Now What? How to Help Children Exposed to Pornography
You never thought your household would be the one dealing with a pornography problem. After all, you've always talked to your kids about avoiding pornography. You have filters installed to keep them safe online. You monitor their online activity. Somehow, however, pornography crept into your home--and now you have to deal with the consequences. Keeping your kids safe from pornography isn't just about preventing it from ever happening. It's also how you choose to deal with it once the exposure has occurred.
Keep It Age-Appropriate
There are several circumstances under which your child could have stumbled onto pornography. Sometimes, it's fairly innocent: they're browsing for something they don't realize could be dangerous and end up on a site that contains suggestive or outright pornographic material. In this case, it's best to discuss what your child saw clearly and simply, explain what it is, and then move on to something else--after blocking the website from your browser and updating your kids' online security settings. In other cases, a child's natural curiosity might lead to inappropriate internet searches. Then, it's time to explain why pornography isn't the best source of information about sexuality.
Discuss Why You Should Avoid It
You thought you'd had honest discussions with your child about pornography in the past. Now that it's surfaced, however, you're finding that your discussions weren't as complete as you would have liked. Rationally and calmly discuss why your child should avoid pornography. Emphasize the fact that pornographic material is founded in fantasy, not in reality, and that even mildly pornographic content is a slippery slope that can quickly lead to more hardcore material.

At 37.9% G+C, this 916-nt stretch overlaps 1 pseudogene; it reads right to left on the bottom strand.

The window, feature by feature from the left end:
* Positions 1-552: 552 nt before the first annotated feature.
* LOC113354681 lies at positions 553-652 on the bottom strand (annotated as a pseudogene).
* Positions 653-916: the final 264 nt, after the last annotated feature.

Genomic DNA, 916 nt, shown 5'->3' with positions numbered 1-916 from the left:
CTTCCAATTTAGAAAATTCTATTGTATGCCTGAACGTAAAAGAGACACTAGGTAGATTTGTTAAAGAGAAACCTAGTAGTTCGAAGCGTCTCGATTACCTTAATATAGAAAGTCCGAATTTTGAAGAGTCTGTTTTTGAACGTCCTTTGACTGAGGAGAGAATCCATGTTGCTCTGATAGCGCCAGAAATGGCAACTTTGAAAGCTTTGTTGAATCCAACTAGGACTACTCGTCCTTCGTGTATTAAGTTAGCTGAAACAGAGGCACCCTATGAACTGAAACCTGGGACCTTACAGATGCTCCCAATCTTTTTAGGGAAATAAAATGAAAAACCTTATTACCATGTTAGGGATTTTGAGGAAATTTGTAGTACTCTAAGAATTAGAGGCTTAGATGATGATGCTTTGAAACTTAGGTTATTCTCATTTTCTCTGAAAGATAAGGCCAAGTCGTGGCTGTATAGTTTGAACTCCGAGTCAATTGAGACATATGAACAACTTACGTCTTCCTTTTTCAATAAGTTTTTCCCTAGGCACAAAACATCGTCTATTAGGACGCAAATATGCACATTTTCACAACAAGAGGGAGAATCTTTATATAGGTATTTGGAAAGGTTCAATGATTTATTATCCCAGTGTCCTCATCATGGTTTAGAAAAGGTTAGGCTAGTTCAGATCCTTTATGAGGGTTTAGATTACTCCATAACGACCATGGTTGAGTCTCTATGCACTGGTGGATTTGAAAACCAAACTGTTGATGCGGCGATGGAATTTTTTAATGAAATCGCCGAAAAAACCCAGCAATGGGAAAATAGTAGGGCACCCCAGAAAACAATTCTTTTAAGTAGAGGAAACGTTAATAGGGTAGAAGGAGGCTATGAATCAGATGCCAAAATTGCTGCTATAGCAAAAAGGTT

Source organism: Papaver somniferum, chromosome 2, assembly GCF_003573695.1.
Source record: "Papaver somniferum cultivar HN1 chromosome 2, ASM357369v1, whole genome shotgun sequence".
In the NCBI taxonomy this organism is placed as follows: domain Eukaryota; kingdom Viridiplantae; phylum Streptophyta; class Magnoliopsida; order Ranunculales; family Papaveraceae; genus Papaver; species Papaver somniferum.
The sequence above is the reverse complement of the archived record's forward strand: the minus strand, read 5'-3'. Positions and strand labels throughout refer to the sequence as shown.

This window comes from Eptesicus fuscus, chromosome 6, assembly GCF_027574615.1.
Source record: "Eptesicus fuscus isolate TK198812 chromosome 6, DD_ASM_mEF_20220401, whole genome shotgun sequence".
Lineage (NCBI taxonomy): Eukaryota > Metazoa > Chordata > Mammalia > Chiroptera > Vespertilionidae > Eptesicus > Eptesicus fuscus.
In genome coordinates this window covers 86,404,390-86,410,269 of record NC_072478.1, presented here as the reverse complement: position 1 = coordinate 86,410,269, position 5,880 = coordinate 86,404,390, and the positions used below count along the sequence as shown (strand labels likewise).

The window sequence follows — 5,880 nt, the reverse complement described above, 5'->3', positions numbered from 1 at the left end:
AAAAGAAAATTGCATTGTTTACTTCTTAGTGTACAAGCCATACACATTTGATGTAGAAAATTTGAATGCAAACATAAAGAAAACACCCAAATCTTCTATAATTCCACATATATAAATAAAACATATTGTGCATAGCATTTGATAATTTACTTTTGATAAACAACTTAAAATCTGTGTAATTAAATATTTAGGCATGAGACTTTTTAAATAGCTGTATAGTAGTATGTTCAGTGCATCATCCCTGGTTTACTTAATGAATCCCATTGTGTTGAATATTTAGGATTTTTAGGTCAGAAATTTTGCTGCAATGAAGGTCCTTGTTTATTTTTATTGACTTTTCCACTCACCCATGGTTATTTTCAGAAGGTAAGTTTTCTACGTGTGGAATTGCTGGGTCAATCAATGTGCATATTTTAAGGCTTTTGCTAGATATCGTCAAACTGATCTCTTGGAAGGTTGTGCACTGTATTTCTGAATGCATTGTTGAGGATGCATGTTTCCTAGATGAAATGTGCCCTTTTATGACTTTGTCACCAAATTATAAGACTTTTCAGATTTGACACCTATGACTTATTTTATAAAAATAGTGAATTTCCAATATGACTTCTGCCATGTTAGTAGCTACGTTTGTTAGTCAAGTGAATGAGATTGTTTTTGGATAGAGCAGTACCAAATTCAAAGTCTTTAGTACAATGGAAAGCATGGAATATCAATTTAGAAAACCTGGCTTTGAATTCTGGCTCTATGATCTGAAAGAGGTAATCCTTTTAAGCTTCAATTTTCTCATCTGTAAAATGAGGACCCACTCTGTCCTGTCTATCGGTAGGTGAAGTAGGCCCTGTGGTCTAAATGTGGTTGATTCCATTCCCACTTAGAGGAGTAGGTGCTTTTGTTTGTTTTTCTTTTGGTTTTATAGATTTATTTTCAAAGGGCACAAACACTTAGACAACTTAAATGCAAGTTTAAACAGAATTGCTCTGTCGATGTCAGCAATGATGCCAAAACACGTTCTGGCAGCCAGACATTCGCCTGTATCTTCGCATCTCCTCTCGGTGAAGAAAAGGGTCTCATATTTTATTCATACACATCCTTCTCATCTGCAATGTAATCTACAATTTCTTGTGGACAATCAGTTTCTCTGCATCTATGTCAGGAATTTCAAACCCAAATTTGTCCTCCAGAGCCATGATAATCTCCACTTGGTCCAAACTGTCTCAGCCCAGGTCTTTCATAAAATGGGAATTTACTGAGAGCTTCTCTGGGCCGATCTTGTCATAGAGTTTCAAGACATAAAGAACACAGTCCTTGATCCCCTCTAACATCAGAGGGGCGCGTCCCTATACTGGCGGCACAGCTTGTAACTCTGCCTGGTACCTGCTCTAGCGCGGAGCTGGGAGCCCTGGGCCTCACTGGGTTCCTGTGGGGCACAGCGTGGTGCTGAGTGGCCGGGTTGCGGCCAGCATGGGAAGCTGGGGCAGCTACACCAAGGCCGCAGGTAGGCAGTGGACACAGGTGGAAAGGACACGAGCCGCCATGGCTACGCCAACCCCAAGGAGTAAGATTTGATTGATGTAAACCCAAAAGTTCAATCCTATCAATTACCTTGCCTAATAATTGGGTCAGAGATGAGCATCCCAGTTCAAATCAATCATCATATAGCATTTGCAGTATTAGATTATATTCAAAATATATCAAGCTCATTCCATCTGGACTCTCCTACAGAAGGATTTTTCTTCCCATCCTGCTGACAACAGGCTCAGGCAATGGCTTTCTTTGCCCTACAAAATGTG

Encourage Curiosity Appropriately
Most children have a point where they become very curious about the opposite sex. The more forbidden they consider the information to be, the sneakier they will be about seeking it out. Instead of forbidding any discussion of the topic, look for appropriate ways to discuss changing bodies and sex with your child. Provide books that you feel are appropriate and have read yourself, answer your child's questions, and find other ways for them to learn the correct answers to their queries--ways that don't involve checking out inappropriate content on the internet. Make sure your child understands how to find the appropriate content.
Many children don't start out with a deep longing for sex. Instead, they're looking for something else--typically a heart connection. Children experience love in a variety of ways, and those who are drawn to physical affection may be more likely to seek out pornographic images. Keep in mind where the real longing is coming from and be willing to bring it up with your children. Discuss what they're really looking for, whether it's a relationship, belonging, or simply something to fill some empty time. Explain how pornography won't help them meet those needs--and might in fact do the opposite as it draws them further from the people and things that they really want to be around.
Create New Time-Fillers
If your child is busy, they have less time to search out pornography on the internet. You don't want to overreact and remove access to the internet entirely, but decreasing that access or finding other ways to fill the hours can be a great way to limit your child's ability to visit pornographic websites in the future. Look for ways to get out together as a family or to engage in more quality activities. Encourage your child to get outside. Visit the library together. The more quality things your child has to fill his or her mind, the less likely they will be to turn to pornography.
Pornography's introduction to your household can be very uncomfortable. It can also open the door for some deeper, more meaningful discussions with your child. How you handle the situation will have a great bearing on your child's willingness to trust you with difficult issues in the future. By handling the situation delicately, you will be able to better guide your child to more responsible choices in the future.